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INTRODUCTION PART 1: Deconstruction 1. Why Feel, Why Now? This chapter focuses on the impetus behind the book, asking the reader to recall the sensation of controlling a virtual avatar and talking about why feel is so important (and why it is often overlooked.) 2. The Grand Scheme of Game Design This chapter assigns feel a place in the larger realm of game design, defining its scope and boundaries, talking about how it fits into creating the Ultimate Game Experience of life-enriching flow and empowerment. Using diagrams and research derived from Maslow's Pyramid of Wants and Will Wright's concept of Granularity, feel is identified as one of the atomic units of game construction, one of the most basic building blocks of interactivity. 3. Games that don't Feature Virtual Sensation There are some types of digital games - Civilization, Solitaire, the Sims, and so on - that don't focus on feel or utilize it as one of their core elements, separating them from what will be discussed in the book. An interesting aside is that we are indeed experiencing virtual sensation whenever we use a mouse but that it is so intuitive and familiar that there's really no rational motion translation or skill to build. This brings up an interesting point: much of the pleasure of controlling something purely visual is in the challenge of mastering it, in the obfuscation. In fact, we're wired to receive pleasure for remapping our neural pathways to gain skill and mastery in this way, and it's one of the reasons that overcoming challenges (playing games) is so pleasureable. 4. What is Feel? How do players experience feel? It seems to be mostly subconscious, though there are some artifacts that will be of use to us. Citations here of various forum scrapings and interviews with players looking for feel descriptors (floaty, twitchy, smooth, unresponsive etc?) What does academia have to say about feel? What are the metrics that can be used for such experiences, and what kinds of research have been done along these lines? How can we better know what players are thinking, experiencing, and feeling, and what beneficial, applicable research has come before? A brief introduction to Flow Theory. Where does the rubber meet the road? How do game designers categorize various types of feel? What is their common language for describing it and what do they think about it? How do they test for it? Is there any kind of standard emerging? 5. Where Does Feel Exist? Virtual Sensation is a slippery phenomenon, arising from a system that includes software, hardware, input device, feedback device, and live players. Where does it occur, why, and how? It appears to occur primarily in the player's mind. If we view this as the ultimate goal - programming the player rather than the game (a Will Wright quote) - we begin to see that many different, equally valid strategies arise for creating sensation. This includes physics simulation, baked or layered on animation, ancillary effects such as screen shake, and tactile or external effects like controller rumble. Interestingly, the only thing a game designer can really affect (unless that game designer gets to design controllers and hardware too, like Nintendo's Miyamoto) is the space between player and game, often called mapping. A final note here is on the power of metaphor to frontload a lot of player programming, to load up a library as it were. Using a strong, easy to comprehend metaphor lowers barrier to entry and makes it much easier for players to engage with and find enjoyment with a given virtual sensation. PART 2: Classification 6. Genres: the Ugly Legacy A brief discussion of Genre Theory in film and classification in biology followed by a survey of the current game genres we have. A possible alternative for classifying games based on player experience rather than metaphor, perspective, or common rules and structural elements. 7. Foundation for Classification A comprehensive survey and deconstruction of the current state of game classification among players and game designers. 8. Virtual Sensitivity This provides the building blocks for a new system of classifying feel in games, based on the concept of virtual sensitivity (which includes Input and Reaction Sensitivity, and the affordances of input devices.) 9. Constraints Define Sensation The new classifications will be based on constraints and context, which are the primary ways a designer can create feel for a user. This includes various types and implementations of collision, gravity, dampening, and the method by which arbitrary force is applied to the system (through user input.) Finally, we account for context, both spatial and temporal, and how much this affects virtual sensation. For example, the same mechanic feels wildly different in the context of a cramped, overfull level. In a level where the objects are spaced in a way that's well suited to the mechanic, the same mechanic will feel great. 10. The Role of Sound How sound affects virtual sensation. In some instances (Pong and Wii Sports: Tennis provide nice bookends) sound is the main component of a game's virtual sensation. Again, it's all about creating impression in the player's mind. 11. Ancillary Indicators A discussion of screen shake and other ?Camera? effects and how they relate to virtual sensation. How can a well timed screen shake make something seem heavier? Conventions here have been primed and borrowed from film. Another interesting direction is in haptics and tactile feedback. This may be the future of virtual sensation. 12. The Importance of Metaphor How to factor metaphor into our classification. Should we? Or should we evaluate virtual sensation as if everything were reduced to its primary elements (had no metaphorical representation.) 13. How People Perceive Things Realism in Games The Real World vs. the Ideal World Every Game is Principia 14. A New Taxonomy of Feel in Games The culmination: a new classification of feel in games including everything discussed up to this point: Smooth, Hard, Floaty, Twitchy, whatever the final classification structure ends up being. 15. A Brief History of Feel in Games Important advances in game feel, with our new classification method applied. Oscilloscope Pong Spacewar, Asteroids, and Lunar Lander Atari Pong > Magnavox Pong Arcade Revelry - Space Invaders, Pac Man, Defender, Tempest, Joust The Jumping Man Mario Evolves Mighty Wings A Platformer Without Jumping Speed Machines Speed Machines 2 The Third Dimension Modern Refinements PART 3: Measurement 16. Existing Game Metrics Soft versus hard metrics. What are the existing metrics, if any for measuring a game's feel? A note here about the difference between soft metrics (are the players having fun?) and hard metrics (what was the score?) 17. How to Measure Feel On a scale of 1-10, what is love? The point here is that what we're trying to measure is very subjective, very difficult to quantify as a hard metric. Once again, what the players are telling us and what it means. Also, what measures and methods are available to use from the realm of behavioral psych and congnitive science? Likert scales, interviews, Csikszentmihyali's methods. How can we measure type, amount, and how do we account for subjectivity? 18. Four Metrics for Feel Four ways to measure the feel of a game. 1. Timelapse Diagramming 2. Playtesting Relativity Traditional Playtesting or "See What Sticks" Usability Testing Virtual Sensation Testing 3. The Input/Reaction Axis How to Apply Metrics 4. Integration with the Design Process PART 4: Creation 19. Exercises Sensitivity in Space Asteroids Spacewar Lunar Lander Sensitivity on Platforms Super Mario Brothers Sonic Bionic Commando Ghosts N Goblins Sensitivity in Flight Pilotwings Captain Skyhawk Afterburner Super Monkey Ball Sensitivity on the Road Gran Tourismo Mario Kart Grand Theft Auto Sensitivity in 3d Super Monkey Ball Super Mario 64 God of War Mario Kart DS 20. Feel the Future There are two main places for virtual sensation to go: new types of reaction, and new kinds of input. Look at games like Gish, Ski Stunt Simulator, and other physics games to get a sense of where reaction sensitivity can go, the different forms it can take on. Look at input devices like the Wiimote, Sixaxis controller, and Novent Falcon haptic feedback pen to get a sense of where input devices can go. 21. Where Can Feel Go? As a whole, where else can virtual sensation go? What frontiers is it pushing towards? What are its unsolved problems? What should its frontiers be?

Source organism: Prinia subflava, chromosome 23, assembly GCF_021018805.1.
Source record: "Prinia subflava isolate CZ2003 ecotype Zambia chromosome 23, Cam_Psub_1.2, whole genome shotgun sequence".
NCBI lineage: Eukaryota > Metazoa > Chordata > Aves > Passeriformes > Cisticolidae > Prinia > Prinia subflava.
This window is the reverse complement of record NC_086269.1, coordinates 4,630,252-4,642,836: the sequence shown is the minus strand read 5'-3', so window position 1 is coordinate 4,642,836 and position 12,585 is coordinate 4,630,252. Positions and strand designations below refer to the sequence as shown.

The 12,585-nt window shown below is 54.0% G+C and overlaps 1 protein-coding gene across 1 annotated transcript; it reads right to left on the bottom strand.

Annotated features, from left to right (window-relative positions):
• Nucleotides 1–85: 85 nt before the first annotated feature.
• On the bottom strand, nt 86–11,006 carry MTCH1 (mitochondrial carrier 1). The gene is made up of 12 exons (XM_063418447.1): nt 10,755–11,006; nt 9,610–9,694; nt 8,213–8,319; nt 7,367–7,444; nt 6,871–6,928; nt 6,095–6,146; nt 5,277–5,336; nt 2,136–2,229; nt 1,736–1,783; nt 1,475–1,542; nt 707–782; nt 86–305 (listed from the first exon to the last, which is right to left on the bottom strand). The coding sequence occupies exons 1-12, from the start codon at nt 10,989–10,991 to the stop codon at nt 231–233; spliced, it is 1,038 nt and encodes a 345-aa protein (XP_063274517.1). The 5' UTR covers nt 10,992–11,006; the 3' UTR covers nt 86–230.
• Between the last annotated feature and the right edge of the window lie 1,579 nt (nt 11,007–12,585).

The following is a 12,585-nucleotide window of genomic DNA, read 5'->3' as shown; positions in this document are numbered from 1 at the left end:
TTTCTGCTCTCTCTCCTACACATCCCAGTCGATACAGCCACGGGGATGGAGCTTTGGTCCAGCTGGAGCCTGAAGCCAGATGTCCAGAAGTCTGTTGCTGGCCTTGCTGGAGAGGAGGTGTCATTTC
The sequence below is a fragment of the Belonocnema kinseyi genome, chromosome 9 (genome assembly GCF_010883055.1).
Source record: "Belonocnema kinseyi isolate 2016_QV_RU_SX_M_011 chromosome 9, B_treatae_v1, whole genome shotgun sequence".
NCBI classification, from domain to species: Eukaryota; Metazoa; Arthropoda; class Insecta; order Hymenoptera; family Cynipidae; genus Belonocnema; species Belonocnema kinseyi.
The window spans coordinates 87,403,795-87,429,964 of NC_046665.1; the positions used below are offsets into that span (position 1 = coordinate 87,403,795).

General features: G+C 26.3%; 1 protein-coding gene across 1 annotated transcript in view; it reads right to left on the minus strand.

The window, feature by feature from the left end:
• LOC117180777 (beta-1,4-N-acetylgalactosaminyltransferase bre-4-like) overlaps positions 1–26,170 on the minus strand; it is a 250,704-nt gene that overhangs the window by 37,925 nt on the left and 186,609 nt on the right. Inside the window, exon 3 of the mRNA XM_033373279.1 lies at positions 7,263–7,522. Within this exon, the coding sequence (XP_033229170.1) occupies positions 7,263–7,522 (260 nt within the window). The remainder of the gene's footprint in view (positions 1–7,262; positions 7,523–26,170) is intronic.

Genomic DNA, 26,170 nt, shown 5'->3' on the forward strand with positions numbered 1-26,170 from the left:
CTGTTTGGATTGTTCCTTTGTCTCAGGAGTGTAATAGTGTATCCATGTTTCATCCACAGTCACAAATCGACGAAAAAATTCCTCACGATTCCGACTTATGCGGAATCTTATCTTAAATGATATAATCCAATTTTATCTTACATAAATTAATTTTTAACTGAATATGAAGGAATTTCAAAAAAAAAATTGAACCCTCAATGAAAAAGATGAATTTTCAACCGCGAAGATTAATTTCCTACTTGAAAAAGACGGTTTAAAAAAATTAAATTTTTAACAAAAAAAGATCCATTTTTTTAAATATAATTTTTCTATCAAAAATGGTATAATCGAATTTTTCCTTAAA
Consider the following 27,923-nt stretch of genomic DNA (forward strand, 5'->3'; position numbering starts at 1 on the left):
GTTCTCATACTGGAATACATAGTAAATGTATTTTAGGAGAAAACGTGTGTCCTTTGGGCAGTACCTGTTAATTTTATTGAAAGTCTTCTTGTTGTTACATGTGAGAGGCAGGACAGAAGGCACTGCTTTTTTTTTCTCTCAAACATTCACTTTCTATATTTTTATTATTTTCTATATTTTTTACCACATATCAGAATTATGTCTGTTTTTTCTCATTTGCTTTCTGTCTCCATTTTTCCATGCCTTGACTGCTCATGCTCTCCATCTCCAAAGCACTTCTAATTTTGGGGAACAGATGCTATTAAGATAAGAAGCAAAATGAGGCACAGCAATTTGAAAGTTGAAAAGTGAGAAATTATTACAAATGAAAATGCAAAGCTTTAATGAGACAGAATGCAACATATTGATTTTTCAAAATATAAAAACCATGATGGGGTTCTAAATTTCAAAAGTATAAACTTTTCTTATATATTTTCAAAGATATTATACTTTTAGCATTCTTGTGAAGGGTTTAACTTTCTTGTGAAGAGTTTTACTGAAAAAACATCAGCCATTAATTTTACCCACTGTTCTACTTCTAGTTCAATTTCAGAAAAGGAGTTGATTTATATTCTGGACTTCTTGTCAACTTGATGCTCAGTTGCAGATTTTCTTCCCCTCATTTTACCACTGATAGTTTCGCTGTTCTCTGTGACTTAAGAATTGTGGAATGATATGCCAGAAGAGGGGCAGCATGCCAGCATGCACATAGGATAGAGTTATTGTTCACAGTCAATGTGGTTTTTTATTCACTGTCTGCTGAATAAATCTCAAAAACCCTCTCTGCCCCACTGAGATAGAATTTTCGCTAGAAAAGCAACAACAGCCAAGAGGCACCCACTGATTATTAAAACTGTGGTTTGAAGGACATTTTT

The following game design luminaries have promised quotes: Jonathan Blow, Company: Number-None, Game: Braid Matthew Wegner, Development Director, Flashbang Studios, LLC, Games: Sealab 2021 Sweet Mayhem Aubrey Hesselgren, Game Designer, Amorphous, Games: Hoop World, Unannounced XBLA game Derek Yu, Artist, Game Designer, Bit Blot, Games: Aquaria, I'm O.K. Alec Holowka, Programmer, Game Designer, Bit Blot, Games: Aquaria Katherine Isbister, Associate Professor, Rensselaer Polytech (RPI), Morgan Kaufmann game author.